As I walked in to her office, Tamara Abed seemed preoccupied with thousand and one chores, nothing unexpected as Aarong's 40 year celebration event was just the day next. Once she began conversing, Tamara was immediately immersed into dialogue. She began with BRAC's journey, the rural women artisans, and the promising future of Aarong.
Tamara, the senior director of BRAC enterprises, heading 16 social enterprises including Aarong, believes that the craftspeople are the backbone of Aarong, and it is to them that she dedicates the revelry.
“BRAC's journey with rural women for income generation began in 1976 at Manikganj.” It started with sericulture and crafts making. These women used to supply products to various outlets in Dhaka, but to BRAC's surprise, we found that outlets only paid when the products were sold to the customers – not a very feasible chain for the poor, as rural women needed the money on a regular basis,” she said.
This need-gap assessment gave rise to the deliberation of Aarong —BRAC's own marketing outlet, where suppliers (the women artisans) were paid upon the delivery of goods, and not the eventual sale.
Speaking of the future, she smiles, “There you go! Now you know our humble beginning. For the future, there is so much to say; hopefully we would become a global brand someday.
“We know the dynamic of retail space is changing, and so are peoples' buying patterns. No longer are consumers interested in travelling hours to go to an outlet to buy their favourite brand, but rather, prefer to buy things online” Tamara said.
She added on some future speculation “Aarong does not believe in setting up outlets abroad, especially because of the changing dynamics and the exorbitant price of retail space. Rather, we are trying to expand our e-commerce site so that Aarong is available to global clients. At the moment, the e-commerce facilities are only available in Bangladesh.”
Next, we moved on to discussing the industry standards and how Aarong helped in shaping, and leading the way.
“I hope we are doing our bit in taking the industry forward. I just don't like beating our own drums, it is for people to say whether we are doing our bit or not. Personally, I'd say we still have a long way to go. But to get an effective head start we need to get more organised, with the establishment of more design institutions, investments in research and development in fabrics and crafts – for an industry to grow, the ecosystem has to grow with it as well!” she said with much conviction.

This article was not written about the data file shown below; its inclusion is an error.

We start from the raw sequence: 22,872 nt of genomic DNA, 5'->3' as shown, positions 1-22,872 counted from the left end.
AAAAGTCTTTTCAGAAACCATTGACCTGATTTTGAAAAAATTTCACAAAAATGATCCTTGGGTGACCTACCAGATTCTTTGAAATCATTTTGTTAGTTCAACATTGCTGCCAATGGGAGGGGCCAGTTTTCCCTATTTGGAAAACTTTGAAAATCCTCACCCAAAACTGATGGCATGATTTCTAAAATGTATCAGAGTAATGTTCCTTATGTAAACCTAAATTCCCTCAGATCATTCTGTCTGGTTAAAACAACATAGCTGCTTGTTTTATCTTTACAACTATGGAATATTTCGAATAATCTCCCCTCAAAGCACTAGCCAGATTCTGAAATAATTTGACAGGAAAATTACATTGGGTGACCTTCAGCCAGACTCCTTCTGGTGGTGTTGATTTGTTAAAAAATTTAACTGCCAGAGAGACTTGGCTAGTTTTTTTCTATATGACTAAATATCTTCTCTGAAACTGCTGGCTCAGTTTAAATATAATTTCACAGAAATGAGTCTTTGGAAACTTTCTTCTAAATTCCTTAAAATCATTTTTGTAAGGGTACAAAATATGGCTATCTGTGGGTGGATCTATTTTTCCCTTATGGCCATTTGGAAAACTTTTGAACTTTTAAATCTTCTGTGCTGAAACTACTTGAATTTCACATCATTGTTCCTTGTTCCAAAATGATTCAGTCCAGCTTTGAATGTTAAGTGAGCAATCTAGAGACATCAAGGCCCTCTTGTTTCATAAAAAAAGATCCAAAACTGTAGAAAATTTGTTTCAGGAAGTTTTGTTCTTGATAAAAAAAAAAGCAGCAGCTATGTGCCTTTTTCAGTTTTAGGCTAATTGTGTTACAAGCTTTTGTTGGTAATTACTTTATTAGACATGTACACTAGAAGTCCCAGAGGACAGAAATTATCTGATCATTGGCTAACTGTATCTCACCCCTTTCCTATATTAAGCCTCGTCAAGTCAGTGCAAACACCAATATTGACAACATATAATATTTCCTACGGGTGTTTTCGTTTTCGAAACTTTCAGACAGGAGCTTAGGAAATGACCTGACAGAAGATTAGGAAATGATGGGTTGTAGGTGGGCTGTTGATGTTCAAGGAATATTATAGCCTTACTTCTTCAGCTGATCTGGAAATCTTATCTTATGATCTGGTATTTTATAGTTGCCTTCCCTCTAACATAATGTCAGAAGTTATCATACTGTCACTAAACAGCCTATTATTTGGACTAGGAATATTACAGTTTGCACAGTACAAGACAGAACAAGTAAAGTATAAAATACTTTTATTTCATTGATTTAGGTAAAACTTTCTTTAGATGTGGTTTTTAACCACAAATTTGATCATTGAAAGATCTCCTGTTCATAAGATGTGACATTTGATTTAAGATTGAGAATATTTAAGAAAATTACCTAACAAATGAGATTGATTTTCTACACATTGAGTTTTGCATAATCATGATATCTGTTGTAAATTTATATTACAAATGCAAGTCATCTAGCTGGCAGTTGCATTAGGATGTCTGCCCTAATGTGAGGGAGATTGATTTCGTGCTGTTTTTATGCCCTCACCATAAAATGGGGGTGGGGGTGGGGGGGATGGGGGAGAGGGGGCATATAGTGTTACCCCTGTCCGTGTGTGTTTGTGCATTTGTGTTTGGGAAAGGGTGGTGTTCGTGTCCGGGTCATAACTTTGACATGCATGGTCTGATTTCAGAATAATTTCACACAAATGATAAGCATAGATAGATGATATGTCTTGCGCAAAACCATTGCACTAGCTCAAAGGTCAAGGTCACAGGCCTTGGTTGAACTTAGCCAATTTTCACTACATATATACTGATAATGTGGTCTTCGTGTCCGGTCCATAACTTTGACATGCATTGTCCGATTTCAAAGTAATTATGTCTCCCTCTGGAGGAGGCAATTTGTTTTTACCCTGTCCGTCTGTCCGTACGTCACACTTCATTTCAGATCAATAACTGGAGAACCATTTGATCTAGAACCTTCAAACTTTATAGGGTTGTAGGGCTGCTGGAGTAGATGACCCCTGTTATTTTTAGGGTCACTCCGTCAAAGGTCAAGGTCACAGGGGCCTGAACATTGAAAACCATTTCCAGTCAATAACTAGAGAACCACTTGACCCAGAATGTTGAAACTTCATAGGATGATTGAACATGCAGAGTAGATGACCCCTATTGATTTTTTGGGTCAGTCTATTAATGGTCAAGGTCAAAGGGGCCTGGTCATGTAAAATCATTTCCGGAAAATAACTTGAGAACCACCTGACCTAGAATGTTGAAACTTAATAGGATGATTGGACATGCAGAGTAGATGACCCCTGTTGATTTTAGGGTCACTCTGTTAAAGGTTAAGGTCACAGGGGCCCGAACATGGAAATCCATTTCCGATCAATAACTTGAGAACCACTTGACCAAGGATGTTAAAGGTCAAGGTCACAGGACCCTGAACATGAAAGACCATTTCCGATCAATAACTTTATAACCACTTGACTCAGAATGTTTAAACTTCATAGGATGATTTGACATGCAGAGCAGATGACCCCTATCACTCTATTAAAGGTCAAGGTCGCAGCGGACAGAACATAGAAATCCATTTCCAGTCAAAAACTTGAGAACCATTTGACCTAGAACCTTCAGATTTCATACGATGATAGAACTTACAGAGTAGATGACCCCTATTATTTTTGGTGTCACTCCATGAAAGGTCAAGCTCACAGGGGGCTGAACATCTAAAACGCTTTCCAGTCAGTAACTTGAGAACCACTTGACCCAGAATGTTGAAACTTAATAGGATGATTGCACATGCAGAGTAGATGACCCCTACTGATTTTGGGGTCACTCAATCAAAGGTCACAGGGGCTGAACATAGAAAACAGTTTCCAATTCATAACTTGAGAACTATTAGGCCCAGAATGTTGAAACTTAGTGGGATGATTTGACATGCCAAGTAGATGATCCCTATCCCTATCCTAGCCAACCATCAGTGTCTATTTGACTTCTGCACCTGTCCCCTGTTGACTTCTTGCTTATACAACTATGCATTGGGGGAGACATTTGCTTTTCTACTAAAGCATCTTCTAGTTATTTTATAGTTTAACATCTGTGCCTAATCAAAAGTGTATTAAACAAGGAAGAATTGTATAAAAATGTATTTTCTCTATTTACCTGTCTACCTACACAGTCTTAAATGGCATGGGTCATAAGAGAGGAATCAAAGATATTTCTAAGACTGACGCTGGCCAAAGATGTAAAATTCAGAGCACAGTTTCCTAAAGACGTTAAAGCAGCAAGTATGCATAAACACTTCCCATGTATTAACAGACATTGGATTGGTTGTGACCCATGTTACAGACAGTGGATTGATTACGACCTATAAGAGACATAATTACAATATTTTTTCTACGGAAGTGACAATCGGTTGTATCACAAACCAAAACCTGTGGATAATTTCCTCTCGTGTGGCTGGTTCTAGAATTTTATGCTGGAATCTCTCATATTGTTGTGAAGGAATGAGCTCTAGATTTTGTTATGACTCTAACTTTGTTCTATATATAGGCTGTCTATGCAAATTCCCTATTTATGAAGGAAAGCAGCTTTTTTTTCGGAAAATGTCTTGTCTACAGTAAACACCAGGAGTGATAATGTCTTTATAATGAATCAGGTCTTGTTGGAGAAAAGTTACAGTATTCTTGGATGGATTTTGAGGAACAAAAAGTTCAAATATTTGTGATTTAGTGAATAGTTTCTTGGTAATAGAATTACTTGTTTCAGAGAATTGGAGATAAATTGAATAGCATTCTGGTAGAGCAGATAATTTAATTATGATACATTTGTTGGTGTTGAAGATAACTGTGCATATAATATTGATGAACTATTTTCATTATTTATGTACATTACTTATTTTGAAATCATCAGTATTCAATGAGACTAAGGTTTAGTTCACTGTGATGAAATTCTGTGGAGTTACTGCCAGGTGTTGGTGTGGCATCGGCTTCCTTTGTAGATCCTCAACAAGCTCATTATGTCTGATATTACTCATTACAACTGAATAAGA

Aarong is famous because of its works done by local artisans, and it is only fair that we will want to know more about them.
“Artisans are the heart and soul of Aarong. That is why we exist in the first place. The entire operation is very complex, with numerous obstacles like chaotic roads, fuel price hike giving rise to transportation costs and so on.
“To make things easier, we could have set up a factory nearby, but that would be breaking the very idea that defines Aarong! Having said this, I'd also like to add that the 40 year celebration is dedicated to these hard working craftsmen — their creativity, hard work, skill and relationship with us” revealed Tamara.
Forty years seem to be a very long time, and a meaningful dedication to the artisans only paves the way for stronger values and future success.
Tamara complemented our thoughts on the subject matter.
“As much as the artisans are an important part of Aarong, so are our patrons and customers. Almost every single Bangladeshi has some kind of an association with Aarong. Maybe they have grown up playing with an Aarong toy, or gifted a loved one with an Aarong sari or panjabi with their first pay check.
“With this 40 year event, we are celebrating all and sundry. We want everybody to come; it's a large venue, free entry is given and so everyone can celebrate their own little relationship with Aarong,” said the contented chief of a successful BRAC enterprise.
As the current hype was about the celebrations, we wanted to know more about it. Tamara gladly added on —
“Yes! There's one more important point that I'd like to share. Through this event, we'd also like to focus on the youth of our society. We believe that they are marching towards being a global citizen. If only they could carry the cultural heritage along with them, then it would make our identity much stronger and widely known. Thus, special programmes have been developed to specially attract the youth of our society, to help them understand our heritage and bestow a certain amount of respect towards it.”
At the end of our conversation, we learned that through this event, the visitors could take whatever information they wanted to, but as long as it was on a positive note – no matter how big or small Aarong, its employees, management and especially Tamara Hassan Abed's affection, passion, struggles — all would gain a meaningful acknowledgement.
Photo courtesy: Aarong